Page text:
When I went to work I made friends for the first time. I went out. I socialised. There were parties and hangovers every weekend. It was a whirlwind of social activity and threw myself into it with abandon. I partied harder than everyone. I drank harder than everyone. I danced and I laughed and I spent the Sunday recovering either at home or at another party.

As I got older, the partying continued, new friends replacing old. And it’s not until recently that I’ve realised staying on the Venga Bus was another form of procrastination, another form of escaping into a fantasy world. It was an excuse to avoid writing, to be “a wannabe” rather than an am.

So much of my self-identity has been caught up in “wanting to write” that part of me wonders what will happen when I do it. When I write the novel or the screenplay or the web series and have it made into a product, what do I do then?

My main goal during my holidays is to clear that repetitive thought pattern. To work on an idea without fear. I’ve got so many. Most of which don’t really interest me, but there are a couple that do. By the time I go back to work in January, I want to be able to say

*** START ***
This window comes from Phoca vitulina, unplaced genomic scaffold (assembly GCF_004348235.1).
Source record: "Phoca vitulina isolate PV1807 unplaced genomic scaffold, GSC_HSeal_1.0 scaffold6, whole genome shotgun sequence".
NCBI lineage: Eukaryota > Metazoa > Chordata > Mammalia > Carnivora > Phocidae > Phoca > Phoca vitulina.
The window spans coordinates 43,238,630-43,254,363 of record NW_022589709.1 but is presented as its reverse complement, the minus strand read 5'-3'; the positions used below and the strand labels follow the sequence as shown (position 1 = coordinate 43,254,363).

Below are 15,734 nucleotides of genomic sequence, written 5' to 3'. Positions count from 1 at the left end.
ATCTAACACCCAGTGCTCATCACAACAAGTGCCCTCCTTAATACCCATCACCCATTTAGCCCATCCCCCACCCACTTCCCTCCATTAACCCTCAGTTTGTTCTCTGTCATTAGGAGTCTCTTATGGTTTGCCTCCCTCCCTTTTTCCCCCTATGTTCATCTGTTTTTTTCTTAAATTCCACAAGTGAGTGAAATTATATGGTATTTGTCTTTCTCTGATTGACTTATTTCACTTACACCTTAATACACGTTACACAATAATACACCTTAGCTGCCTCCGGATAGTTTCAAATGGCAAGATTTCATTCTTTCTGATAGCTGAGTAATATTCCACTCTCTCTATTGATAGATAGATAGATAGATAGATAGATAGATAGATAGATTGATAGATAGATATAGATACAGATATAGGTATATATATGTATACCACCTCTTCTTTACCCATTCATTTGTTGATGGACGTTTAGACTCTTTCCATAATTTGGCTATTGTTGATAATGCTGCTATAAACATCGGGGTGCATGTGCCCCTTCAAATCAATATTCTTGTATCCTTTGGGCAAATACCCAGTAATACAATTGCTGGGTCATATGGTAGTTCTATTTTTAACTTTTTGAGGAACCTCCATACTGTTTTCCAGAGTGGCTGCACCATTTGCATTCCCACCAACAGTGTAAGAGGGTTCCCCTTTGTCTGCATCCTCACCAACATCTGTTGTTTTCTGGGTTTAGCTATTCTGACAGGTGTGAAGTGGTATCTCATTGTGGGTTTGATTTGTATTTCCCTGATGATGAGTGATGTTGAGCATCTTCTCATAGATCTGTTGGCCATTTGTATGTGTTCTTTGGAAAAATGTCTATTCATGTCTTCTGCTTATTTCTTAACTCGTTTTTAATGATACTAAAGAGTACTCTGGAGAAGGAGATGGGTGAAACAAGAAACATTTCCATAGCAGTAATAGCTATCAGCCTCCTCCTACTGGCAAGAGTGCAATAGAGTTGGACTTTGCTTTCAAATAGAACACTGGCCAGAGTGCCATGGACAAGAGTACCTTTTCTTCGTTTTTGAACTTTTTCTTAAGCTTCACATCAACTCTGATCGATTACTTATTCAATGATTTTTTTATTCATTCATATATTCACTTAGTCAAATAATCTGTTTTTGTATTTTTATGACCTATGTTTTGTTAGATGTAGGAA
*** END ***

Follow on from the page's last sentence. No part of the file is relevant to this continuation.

“I used my holidays well. I’m re-energised, I’m ready for another year and I’ve made some major milestones in *insert project here*”.

For now, I have to go and finish a research brief that was sprung on me at the last minute and which I didn’t have time to complete before I left work on Friday. If I don’t one of my team won’t have a product to work on.

I guess the point of this post is that sometimes the goal itself becomes the reality and if you don’t take the steps to move beyond the “dream” you end up stuck in a rut, dreaming but never doing.

Only I can take those steps to make the dream real.

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43 year old Australian writer currently working on the first of a planned three book Epic Fantasy series. When he's not writing policy discussions, or tales of swords, Gods, and magic, he can be found making a mess in the kitchen, and turning perfectly good ingredients into crimes against humanity.